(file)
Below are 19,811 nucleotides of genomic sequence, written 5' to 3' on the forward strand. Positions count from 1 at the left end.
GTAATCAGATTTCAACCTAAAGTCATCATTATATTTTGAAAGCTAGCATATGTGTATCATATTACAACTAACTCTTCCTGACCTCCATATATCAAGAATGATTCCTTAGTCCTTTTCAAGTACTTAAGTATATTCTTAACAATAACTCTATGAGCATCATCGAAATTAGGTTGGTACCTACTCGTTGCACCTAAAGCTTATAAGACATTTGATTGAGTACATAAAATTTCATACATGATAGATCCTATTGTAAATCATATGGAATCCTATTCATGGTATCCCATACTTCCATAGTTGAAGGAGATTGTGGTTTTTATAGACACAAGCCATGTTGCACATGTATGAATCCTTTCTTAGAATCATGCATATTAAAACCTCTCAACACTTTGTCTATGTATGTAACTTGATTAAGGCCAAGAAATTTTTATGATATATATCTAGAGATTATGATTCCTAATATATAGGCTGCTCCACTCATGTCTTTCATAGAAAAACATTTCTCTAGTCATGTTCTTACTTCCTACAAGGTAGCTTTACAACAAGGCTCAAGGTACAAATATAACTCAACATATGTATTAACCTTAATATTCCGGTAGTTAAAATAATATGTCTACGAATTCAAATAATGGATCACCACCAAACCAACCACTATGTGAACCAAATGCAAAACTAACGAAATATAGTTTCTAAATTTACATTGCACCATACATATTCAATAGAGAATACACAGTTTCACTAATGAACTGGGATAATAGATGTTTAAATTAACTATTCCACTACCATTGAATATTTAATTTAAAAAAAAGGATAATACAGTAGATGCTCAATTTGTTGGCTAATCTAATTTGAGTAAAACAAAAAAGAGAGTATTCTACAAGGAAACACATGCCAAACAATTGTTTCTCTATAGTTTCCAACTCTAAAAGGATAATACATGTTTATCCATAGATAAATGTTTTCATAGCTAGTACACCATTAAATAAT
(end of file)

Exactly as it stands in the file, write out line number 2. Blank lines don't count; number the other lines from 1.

GTAATCAGATTTCAACCTAAAGTCATCATTATATTTTGAAAGCTAGCATATGTGTATCATATTACAACTAACTCTTCCTGACCTCCATATATCAAGAATGATTCCTTAGTCCTTTTCAAGTACTTAAGTATATTCTTAACAATAACTCTATGAGCATCATCGAAATTAGGTTGGTACCTACTCGTTGCACCTAAAGCTTATAAGACATTTGATTGAGTACATAAAATTTCATACATGATAGATCCTATTGTAAATCATATGGAATCCTATTCATGGTATCCCATACTTCCATAGTTGAAGGAGATTGTGGTTTTTATAGACACAAGCCATGTTGCACATGTATGAATCCTTTCTTAGAATCATGCATATTAAAACCTCTCAACACTTTGTCTATGTATGTAACTTGATTAAGGCCAAGAAATTTTTATGATATATATCTAGAGATTATGATTCCTAATATATAGGCTGCTCCACTCATGTCTTTCATAGAAAAACATTTCTCTAGTCATGTTCTTACTTCCTACAAGGTAGCTTTACAACAAGGCTCAAGGTACAAATATAACTCAACATATGTATTAACCTTAATATTCCGGTAGTTAAAATAATATGTCTACGAATTCAAATAATGGATCACCACCAAACCAACCACTATGTGAACCAAATGCAAAACTAACGAAATATAGTTTCTAAATTTACATTGCACCATACATATTCAATAGAGAATACACAGTTTCACTAATGAACTGGGATAATAGATGTTTAAATTAACTATTCCACTACCATTGAATATTTAATTTAAAAAAAAGGATAATACAGTAGATGCTCAATTTGTTGGCTAATCTAATTTGAGTAAAACAAAAAAGAGAGTATTCTACAAGGAAACACATGCCAAACAATTGTTTCTCTATAGTTTCCAACTCTAAAAGGATAATACATGTTTATCCATAGATAAATGTTTTCATAGCTAGTACACCATTAAATAAT